Home-Grown Habaneros and my Recipe for Fiery Tomatillo Salsa

What do you get when you open the fridge and see two week’s worth of tomatillos from your CSA and a dozen ripe habanero peppers that your husband picked from the backyard garden? Answer: A lesson in Scoville Units and a tomatillo salsa that is fiery hot!

Fiery Tomatillo Salsa via Mealmakeovermoms.com/kitchen

This tomatillo salsa, or salsa verde, was simple to make and the addition of habanero pepper added quite a kick!

Tomatillo Salsa 11

This innocent-looking habanero pepper is one of the hottest peppers on earth. The Scoville scale is a measurement of the spicy heat (capsaicin concentration) of chili peppers or other spicy foods. Most habaneros rate between 200,000 and 300,000 on the Scoville scale. To put that into perspective, a jalapeno pepper rates 1,000 to 4,000. My husband didn’t know this when he planted “some hot peppers” in our garden this year!

Tomatillos via Mealmakeovermoms.com/kitchen

I posted a photo of my tomatillos to our Meal Makeover Moms Facebook page and asked for ideas for how to use them. Salsa verde, or tomatillo salsa, was the overwhelming favorite, so I looked at all the recipes recommended and came up with my own.

Fiery Tomatillo Salsa via Mealmakeovermoms.com/kitchen

 I liked the idea of roasting the tomatillos, so I roasted them with my habaneros and a clove of garlic.

Roasted Habaneros via Mealmakeovermoms.com/kitchen

I was working with our two Boston University interns when we roasted the peppers. It wasn’t until we took a tiny bite that we realized that these were no ordinary hot peppers. Our (unlucky) intern, Whitney, seeded and chopped one and started coughing, and when I went over to investigate I started coughing as well. It’s hard to describe just how pungent and hot these are!

IRoasted Habaneros via Mealmakeovermoms.com/kitchen

We decided to puree the habanero peppers in a food processor with enough water to blend and then freeze small amounts to use (carefully!) for future dishes. We placed nickel-size drops on a foil-lined cookie sheet and placed in the freezer. Then, we put the habanero “coins” in a zip-top bag back in the freezer. It was a bit messy since the mixture didn’t get rock hard, but it worked.  I have already added a couple of “nickels” to a big pot of chili, and it was great.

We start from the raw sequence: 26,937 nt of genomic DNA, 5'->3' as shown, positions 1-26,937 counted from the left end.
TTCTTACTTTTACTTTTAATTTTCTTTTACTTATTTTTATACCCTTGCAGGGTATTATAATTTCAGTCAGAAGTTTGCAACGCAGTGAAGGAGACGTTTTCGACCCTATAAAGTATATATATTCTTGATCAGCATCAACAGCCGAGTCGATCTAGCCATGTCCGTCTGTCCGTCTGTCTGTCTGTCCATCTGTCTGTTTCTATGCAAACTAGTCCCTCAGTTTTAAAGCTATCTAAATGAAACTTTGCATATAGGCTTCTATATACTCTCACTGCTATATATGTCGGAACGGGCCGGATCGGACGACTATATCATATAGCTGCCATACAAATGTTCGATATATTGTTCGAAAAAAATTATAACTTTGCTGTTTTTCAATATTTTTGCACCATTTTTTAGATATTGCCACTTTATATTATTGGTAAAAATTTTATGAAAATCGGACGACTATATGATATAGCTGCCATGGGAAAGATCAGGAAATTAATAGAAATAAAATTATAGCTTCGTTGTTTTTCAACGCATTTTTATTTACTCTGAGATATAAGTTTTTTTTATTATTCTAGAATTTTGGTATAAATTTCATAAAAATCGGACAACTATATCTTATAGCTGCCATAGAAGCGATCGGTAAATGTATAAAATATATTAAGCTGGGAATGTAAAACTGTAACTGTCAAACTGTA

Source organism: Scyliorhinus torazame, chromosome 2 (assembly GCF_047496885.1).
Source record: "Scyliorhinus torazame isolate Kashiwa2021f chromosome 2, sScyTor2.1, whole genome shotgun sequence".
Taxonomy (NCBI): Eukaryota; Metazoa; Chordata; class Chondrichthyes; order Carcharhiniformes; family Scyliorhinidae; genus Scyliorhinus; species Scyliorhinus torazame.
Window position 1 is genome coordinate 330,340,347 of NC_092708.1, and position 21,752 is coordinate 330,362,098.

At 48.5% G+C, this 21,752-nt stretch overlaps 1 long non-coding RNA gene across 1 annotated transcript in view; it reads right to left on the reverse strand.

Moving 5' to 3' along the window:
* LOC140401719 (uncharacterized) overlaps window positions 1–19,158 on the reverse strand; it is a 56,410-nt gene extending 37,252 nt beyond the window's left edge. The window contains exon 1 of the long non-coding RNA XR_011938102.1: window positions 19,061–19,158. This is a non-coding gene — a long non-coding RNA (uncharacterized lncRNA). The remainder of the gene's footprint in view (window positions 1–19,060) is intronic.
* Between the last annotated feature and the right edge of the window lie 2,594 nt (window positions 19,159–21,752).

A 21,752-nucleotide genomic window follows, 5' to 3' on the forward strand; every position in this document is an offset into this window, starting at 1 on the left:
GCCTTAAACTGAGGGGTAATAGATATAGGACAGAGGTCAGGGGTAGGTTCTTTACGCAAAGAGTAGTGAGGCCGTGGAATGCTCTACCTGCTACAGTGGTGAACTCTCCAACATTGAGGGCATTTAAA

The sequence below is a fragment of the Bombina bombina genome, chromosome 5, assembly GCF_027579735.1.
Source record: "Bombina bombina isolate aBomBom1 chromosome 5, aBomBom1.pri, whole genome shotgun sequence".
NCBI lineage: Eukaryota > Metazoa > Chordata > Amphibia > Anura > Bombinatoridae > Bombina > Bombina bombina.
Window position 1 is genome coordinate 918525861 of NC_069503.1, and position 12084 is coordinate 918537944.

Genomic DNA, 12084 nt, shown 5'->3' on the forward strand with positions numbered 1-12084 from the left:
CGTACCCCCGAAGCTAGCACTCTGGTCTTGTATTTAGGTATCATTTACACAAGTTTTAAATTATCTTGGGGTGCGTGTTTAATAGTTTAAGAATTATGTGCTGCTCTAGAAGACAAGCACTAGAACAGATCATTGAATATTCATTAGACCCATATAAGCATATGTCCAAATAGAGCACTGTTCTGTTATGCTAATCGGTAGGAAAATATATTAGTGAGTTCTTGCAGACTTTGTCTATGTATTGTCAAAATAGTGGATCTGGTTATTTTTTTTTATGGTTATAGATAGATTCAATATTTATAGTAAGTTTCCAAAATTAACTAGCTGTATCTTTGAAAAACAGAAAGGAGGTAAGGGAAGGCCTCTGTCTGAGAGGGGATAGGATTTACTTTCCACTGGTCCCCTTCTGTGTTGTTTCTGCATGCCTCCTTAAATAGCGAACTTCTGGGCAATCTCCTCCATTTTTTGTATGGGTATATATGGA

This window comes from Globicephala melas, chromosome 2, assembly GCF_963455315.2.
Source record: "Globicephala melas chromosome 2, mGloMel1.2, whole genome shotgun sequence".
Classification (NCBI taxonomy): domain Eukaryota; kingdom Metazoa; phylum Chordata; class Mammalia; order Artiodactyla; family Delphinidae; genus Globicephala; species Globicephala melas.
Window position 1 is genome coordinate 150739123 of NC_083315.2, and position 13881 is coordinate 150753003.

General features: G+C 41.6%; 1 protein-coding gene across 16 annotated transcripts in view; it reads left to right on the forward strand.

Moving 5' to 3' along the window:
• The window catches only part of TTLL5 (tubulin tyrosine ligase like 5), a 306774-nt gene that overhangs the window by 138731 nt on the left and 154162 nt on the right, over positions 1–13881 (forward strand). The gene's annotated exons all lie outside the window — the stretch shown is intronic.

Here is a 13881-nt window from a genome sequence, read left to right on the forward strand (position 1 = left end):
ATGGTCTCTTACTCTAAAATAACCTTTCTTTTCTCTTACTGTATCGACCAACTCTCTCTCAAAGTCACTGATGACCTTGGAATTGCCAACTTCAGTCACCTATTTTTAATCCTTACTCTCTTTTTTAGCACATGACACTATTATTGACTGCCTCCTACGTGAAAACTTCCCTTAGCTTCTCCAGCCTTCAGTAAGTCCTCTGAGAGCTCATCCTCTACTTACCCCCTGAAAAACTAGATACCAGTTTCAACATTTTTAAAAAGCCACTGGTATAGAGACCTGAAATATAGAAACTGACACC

Tomatillo Salsa via Mealmakeovermoms.com/kitchen

Tomatillo salsa in the food processor. Be sure to process the ingredients well so the habanero is evenly distributed!

I posted a photo of the cute little orange peppers in my garden on our Meal Makeover Moms’ Facebook page to see if I was the only one who didn’t recognize what they were, and I got almost 40 comments and a few warnings! Here’s a sample:

Mary Ford Glickman: “habanero! “some hot peppers” is an understatement. smile emoticon Wash hands after handling and before touching face or any other part! (or wear gloves)”

Lisette Deida-Moore: “Habanero peppers…definitely one of the spiciest on the planet…there is one other pepper that is even hotter…”

Christa Wilson: “Yes, habeneros. One time I picked some from a community garden and didn’t know what they were. I chopped them up and put them on top of pizza. We all bit in to them at the same time…by “we” I mean two adults and two small children. Thankfully I hadn’t fed any to the baby yet. There was so much screaming and crying and eye watering and nose running by all 4 of us! It was like the scene in “Dumb and Dumber” when Lloyd and Harry put peppers on the hit man’s sandwich. This was about 3 years ago and they still don’t trust me when I serve pizza.”

Fiery Tomatillo Salsa
This tomatillo salsa, or salsa verde, is fiery hot because of the addition of a quarter of a roasted habanero pepper. Feel free to leave out or use a milder hot pepper, depending on your family's taste preferences. Freeze the leftover habanero to add (judiciously!) to chili, tacos or guacamole.
Serves: 12
  • 10 tomatillos, husked and rinsed
  • 1 clove garlic
  • 1 habanero chili pepper
  • ⅓ cup fresh cilantro leaves
  • ½ teaspoon kosher salt
  • ¼ small red onion, cut into ¼-inch dice (about ¼ cup)
  • 1 tablespoon fresh lime juice
  1. Place the tomatillos, garlic, and chili pepper on a foil-lined rimmed baking sheet and place under a broiler until the skins blacken and tomatillos soften. Flip and broil the other sides until skins blacken. Remove from oven and set aside to cool for 10 minutes.
  2. Place the roasted tomatillos, garlic, and one quarter of the roasted habanero in a food processor, along with the cilantro and kosher salt, and process until smooth. Taste, and add a bit more habanero if you like things spicy!
  3. Add the onion and lime juice and pulse a few times to combine.
Nutrition Information
Serving size: 2 Tablespoons Calories: 10 Fat: 0g, Saturated fat: 0g, Carbohydrates: 2g, Sodium: 45mg, Fiber: 1g, Protein: 0g

Tomatillo Salsa via Mealmakeovermoms.com/kitchen

Let us know if you try this recipe and if you dare to use a habanero pepper. Don’t say I didn’t warn you!!

4 responses to “Home-Grown Habaneros and my Recipe for Fiery Tomatillo Salsa”

  1. Serena says:

    Probably a dumb question, but do you think I could use ALL the green tomatoes from my garden instead of tomatillos?

  2. Janice says:

    Serena, it’s worth a try! Let us know how it works – maybe seed the tomatoes before using them?

  3. We love spicy food and this salsa looks so deliciously hot and tasty! Would you ever try a ghost pepper? My husband says he would, but I’d be scared!

  4. Serena says:

    It was yummy!! I used green cherry tomatoes instead of tomatillos and my kids loved it. I also subbed in a roasted red pepper instead of anything spicy… Thanks for the encouragement Janice! Here is the result: http://teaspoonofspice.com/2015/10/healthy-kitchen-hacks-25/

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